Health

Jeremy Vine leads calls for return to Covid shielding

Jeremy Vine has encouraged vulnerable people to start shielding again amid a fresh wave of Covid infections.

The Channel 5 presenter, who is ill with the virus himself, criticised the Government for playing down concerns about rising numbers.

An outbreak on the set of his show has seen several crew forced off work with Covid in recent days, including his pregnant co-host Storm Huntley.

In a video posted on Twitter, Vine, 57, said: ‘100 per cent of our presenters have got it. That means there must be a lot of it about.

‘Why isn’t the Government mentioning it? Why isn’t it saying anyone vulnerable, you know, stay indoors?’

Nearly 4million extremely vulnerable people were told they were no longer advised to shield from April 1, as part of No10’s ‘living with Covid’ plan.

Showing his positive lateral flow test to the camera, Vine added: ‘That’s a big red line there, there is a lot of it around. 

‘Shouldn’t they [the Government] be saying… just stay in if you are vulnerable, but we’ve not heard a peep. I guess they are just too busy.’

Nationally, Covid infections have nearly doubled in a fortnight in England and more than 1,000 patients are now being admitted with the virus each day.

The Government has said it will monitor the situation ‘very quickly’ but insists it does not plan to reintroduce restrictions.

Ministers and their advisers have taken confidence from the fact only a fraction of Covid patients are primarily admitted because they are unwell due to the virus.

Separate figures show just 20 Britons are dying from the virus each day now.

Covid infections have nearly doubled in a fortnight in England, rising to about 1.4million in the latest week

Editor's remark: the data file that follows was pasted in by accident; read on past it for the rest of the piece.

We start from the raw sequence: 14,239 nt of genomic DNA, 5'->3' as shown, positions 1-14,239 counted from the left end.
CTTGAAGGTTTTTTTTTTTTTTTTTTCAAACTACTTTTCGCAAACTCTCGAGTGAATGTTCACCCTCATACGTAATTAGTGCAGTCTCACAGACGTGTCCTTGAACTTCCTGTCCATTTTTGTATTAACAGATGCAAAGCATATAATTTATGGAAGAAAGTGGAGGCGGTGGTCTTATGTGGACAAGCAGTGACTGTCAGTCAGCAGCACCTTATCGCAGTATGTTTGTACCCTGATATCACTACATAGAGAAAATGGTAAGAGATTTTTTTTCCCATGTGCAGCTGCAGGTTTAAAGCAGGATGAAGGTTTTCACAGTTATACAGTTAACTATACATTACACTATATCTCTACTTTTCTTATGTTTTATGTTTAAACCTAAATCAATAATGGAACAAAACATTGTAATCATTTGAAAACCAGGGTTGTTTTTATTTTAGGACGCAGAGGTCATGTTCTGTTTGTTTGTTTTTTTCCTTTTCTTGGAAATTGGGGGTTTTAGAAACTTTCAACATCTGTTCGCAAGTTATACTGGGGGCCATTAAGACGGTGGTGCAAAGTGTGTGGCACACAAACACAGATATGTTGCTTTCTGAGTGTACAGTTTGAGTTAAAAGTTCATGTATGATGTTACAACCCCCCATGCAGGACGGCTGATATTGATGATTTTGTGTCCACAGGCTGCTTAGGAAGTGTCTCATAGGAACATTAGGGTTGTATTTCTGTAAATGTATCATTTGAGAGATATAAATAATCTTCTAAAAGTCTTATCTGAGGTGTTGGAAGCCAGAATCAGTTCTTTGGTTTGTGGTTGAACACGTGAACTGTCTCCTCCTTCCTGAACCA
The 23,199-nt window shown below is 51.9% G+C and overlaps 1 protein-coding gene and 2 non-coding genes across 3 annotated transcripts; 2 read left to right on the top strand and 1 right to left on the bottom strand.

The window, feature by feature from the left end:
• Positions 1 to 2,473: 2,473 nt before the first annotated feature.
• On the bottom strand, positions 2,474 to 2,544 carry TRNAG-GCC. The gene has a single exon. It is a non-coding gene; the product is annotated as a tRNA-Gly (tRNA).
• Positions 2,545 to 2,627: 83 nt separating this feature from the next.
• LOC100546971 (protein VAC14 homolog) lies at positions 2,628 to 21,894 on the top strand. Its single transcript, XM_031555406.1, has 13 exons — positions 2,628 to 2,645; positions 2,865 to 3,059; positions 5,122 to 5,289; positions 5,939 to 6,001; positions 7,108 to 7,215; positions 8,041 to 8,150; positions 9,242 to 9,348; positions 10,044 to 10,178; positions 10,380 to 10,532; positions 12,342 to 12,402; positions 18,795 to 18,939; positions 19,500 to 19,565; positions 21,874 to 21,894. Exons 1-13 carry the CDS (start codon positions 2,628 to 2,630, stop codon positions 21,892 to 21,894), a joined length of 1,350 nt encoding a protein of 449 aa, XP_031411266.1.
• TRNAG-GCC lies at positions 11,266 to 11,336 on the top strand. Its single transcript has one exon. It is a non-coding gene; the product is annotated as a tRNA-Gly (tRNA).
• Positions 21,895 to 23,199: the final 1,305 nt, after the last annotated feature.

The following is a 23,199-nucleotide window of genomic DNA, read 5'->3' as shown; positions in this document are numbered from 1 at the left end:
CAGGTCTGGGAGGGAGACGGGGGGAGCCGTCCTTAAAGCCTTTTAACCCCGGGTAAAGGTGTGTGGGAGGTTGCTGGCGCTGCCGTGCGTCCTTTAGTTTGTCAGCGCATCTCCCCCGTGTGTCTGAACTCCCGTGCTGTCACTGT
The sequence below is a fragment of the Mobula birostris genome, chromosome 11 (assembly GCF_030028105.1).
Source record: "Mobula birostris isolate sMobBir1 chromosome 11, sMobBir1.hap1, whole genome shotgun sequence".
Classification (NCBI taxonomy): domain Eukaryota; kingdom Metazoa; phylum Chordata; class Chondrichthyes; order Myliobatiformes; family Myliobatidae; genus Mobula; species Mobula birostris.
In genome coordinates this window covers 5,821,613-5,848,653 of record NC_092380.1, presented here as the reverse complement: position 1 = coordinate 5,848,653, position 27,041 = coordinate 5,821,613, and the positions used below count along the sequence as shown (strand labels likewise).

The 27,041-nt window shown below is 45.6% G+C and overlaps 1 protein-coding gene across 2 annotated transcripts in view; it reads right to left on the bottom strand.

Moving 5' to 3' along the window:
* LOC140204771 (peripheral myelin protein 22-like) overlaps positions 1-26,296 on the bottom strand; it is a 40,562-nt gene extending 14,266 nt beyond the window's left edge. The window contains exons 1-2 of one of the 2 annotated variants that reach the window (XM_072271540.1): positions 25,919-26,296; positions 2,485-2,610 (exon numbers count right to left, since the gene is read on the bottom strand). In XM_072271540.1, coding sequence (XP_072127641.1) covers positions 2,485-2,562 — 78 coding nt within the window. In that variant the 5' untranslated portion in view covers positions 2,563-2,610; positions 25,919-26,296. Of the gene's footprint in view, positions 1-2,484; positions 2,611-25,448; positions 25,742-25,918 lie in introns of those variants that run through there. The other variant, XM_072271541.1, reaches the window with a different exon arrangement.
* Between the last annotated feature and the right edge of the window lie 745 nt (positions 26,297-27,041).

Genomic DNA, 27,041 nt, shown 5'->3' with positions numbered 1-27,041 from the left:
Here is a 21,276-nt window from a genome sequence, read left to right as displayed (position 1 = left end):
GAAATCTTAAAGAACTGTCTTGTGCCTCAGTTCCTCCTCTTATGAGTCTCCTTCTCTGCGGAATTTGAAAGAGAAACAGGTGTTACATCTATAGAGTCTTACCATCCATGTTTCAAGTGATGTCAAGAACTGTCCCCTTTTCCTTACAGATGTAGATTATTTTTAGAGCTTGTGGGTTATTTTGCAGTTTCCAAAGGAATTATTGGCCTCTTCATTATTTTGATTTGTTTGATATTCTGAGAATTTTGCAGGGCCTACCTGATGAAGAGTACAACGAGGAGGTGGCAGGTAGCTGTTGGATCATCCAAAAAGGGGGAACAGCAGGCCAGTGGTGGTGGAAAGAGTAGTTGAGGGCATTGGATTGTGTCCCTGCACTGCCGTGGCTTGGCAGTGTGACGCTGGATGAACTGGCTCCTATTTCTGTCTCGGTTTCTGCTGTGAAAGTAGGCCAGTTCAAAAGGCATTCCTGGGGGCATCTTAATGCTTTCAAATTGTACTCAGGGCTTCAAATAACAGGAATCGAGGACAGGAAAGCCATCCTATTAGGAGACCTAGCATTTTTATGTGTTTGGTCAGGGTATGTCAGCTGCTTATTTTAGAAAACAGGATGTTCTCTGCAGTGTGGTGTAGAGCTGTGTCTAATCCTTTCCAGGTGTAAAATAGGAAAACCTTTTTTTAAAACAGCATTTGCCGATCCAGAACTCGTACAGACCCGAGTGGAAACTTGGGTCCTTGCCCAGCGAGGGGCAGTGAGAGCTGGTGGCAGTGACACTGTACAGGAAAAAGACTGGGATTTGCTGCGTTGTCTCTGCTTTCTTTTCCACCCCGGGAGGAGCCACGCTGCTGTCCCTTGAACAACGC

Admissions have breached 1,000 for the first time in two months but the majority of patients are not primarily ill with Covid

Admissions have breached 1,000 for the first time in two months but the majority of patients are not primarily ill with Covid

Vine described his Covid symptoms in a video posted to the official Jeremy Vine on 5 Twitter account.

The bed-ridden presenter said: ‘Sore throat, headache [coughs]. Aches and pains.

He added: ‘I am in bed with it. It being Covid. Years ago I would have come to work with this. If you can walk you can work. But obviously that’s not possible now.’

His co-host Storm Huntley, who is less than a month away from giving birth, is also off work with the virus, along with several members of their TV crew.

The presenting duo are being covered by stand-ins Trisha Goddard, Anne Diamond and Claudia-Liza Vanderpuije. The show airs on weekdays from 9.15am to 12.15pm.

Latest data from the Office for National Statistics (ONS) suggests 1.36million people in England were infected during the week to June 18.

That is 70 per cent more than the 797,000 who were estimated to have had the virus at the very start of June.